T-Mobile just announced a surprise Uncarrier program that will do away with all its current plans. Instead, there's only one plan that T-Mobile is calling T-Mobile One. It has unlimited data, which is great. However, it's not really an unlimited plan. There are plenty of limits that you should be aware of.

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[Deal Alert] Get the Nextbit Robin for just $199 (50% off) for Amazon's Gold Box deal today

The Nextbit Robin, a crowdfunding idea that actually came to fruition, can be had at a massive discount through Amazon's daily Gold Box deal. Originally $399, for today only you can get it at a paltry $199. If you're on a GSM carrier, there's a lot to like here, especially at the price.

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Google Duo review: When video calls are this simple, I will surely use them more

Of the two communication apps that Google announced at I/O, Duo surely seemed like the less interesting one. Video calls have been done again and again, and by now, if you have someone you want to talk to and see at the same time, odds are you already have your preferred way of doing that. But my last few days with Duo have shown me another side to the story. Duo isn't trying to revolutionize video calls, it just wants to approach them from a more modern perspective, one that builds on our smartphone-carrying habits, our needs for immediacy, and our disdain for complexity.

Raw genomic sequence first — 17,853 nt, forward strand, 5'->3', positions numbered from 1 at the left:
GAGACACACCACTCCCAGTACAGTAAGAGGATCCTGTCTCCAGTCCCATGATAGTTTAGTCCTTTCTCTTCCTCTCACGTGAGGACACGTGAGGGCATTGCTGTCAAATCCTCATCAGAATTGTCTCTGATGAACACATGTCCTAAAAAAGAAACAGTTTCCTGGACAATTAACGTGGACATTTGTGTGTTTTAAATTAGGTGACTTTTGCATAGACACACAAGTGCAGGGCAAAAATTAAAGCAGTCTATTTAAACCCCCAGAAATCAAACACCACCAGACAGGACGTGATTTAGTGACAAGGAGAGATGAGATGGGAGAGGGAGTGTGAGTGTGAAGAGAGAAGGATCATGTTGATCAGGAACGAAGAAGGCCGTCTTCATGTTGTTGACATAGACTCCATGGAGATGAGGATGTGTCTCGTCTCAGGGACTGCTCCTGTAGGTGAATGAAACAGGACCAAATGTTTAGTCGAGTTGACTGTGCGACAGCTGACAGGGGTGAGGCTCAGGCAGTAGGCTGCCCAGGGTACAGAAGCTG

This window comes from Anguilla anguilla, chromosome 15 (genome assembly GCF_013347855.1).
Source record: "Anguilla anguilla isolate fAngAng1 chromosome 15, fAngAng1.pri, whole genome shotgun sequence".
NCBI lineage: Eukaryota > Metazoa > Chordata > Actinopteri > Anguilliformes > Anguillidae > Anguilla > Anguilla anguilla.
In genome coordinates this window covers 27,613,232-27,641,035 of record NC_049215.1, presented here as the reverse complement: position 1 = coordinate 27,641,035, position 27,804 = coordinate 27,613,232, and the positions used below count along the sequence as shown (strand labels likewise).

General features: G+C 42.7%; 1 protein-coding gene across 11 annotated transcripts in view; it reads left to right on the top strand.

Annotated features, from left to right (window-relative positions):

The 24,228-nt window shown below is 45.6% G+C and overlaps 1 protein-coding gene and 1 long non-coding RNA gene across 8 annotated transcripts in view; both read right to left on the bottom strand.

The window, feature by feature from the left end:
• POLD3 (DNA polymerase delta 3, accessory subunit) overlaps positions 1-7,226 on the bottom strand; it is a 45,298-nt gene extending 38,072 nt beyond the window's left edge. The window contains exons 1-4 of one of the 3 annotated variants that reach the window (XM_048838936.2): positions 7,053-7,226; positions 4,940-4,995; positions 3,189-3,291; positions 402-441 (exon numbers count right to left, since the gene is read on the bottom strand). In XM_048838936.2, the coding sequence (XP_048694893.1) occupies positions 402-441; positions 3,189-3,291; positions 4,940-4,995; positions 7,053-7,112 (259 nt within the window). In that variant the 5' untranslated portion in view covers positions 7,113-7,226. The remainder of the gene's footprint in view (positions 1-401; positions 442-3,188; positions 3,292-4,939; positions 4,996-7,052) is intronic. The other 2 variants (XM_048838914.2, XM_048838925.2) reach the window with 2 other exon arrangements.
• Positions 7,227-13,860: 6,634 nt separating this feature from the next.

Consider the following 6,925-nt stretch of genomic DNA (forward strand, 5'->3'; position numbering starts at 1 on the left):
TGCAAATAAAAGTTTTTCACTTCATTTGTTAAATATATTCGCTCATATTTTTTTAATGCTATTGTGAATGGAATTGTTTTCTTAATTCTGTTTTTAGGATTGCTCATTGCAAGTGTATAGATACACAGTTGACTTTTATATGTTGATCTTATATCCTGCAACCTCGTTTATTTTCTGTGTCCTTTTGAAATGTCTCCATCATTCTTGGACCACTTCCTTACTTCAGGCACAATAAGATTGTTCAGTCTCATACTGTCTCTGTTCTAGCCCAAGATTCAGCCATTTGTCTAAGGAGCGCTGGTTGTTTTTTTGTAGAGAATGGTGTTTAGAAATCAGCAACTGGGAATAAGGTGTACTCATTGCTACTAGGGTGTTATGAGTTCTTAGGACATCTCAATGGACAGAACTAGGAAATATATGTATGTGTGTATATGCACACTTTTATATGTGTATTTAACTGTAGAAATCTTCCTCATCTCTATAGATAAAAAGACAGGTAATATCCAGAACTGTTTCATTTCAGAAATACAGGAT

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Android Pay expands to 42 more banks and credit unions in the US and Australia

Android Pay has been gaining support for a ton of banks and credit unions lately, and 42 more have just been added. Most of these banks and credit unions are local ones most of us haven't ever heard of, but hey, maybe your local bank is included. No, Chase isn't on here; I double-checked. There are a few Australian banks and credit unions on here as well.

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The mostly forgotten HTC One (E8) receives Marshmallow on Sprint

Like most of you, I'd forgotten that the One (E8) even existed before today. In case you need a quick refresher, the One (E8) is pretty much a plastic-bodied, 16GB One (M8) that trades the M8's 4MP rear camera for a 13MP unit. It debuted on Sprint around two years ago, sporting the then-current Android 4.4.2 KitKat. Now, it's upgradable to 6.0 Marshmallow.

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Google Now-powered New Tab Page is coming to Chrome

Google makes frequent changes to the New Tab Page in Chrome, and they show up first in Chrome Dev. It looks like Google is toying with a New Tab Page powered by Google Now, and you can take a look at it right now in Chrome Dev. You might need to toggle a flag, but it seems to be live for everyone. It also works a little bit in Chrome Beta, but not at all in stable.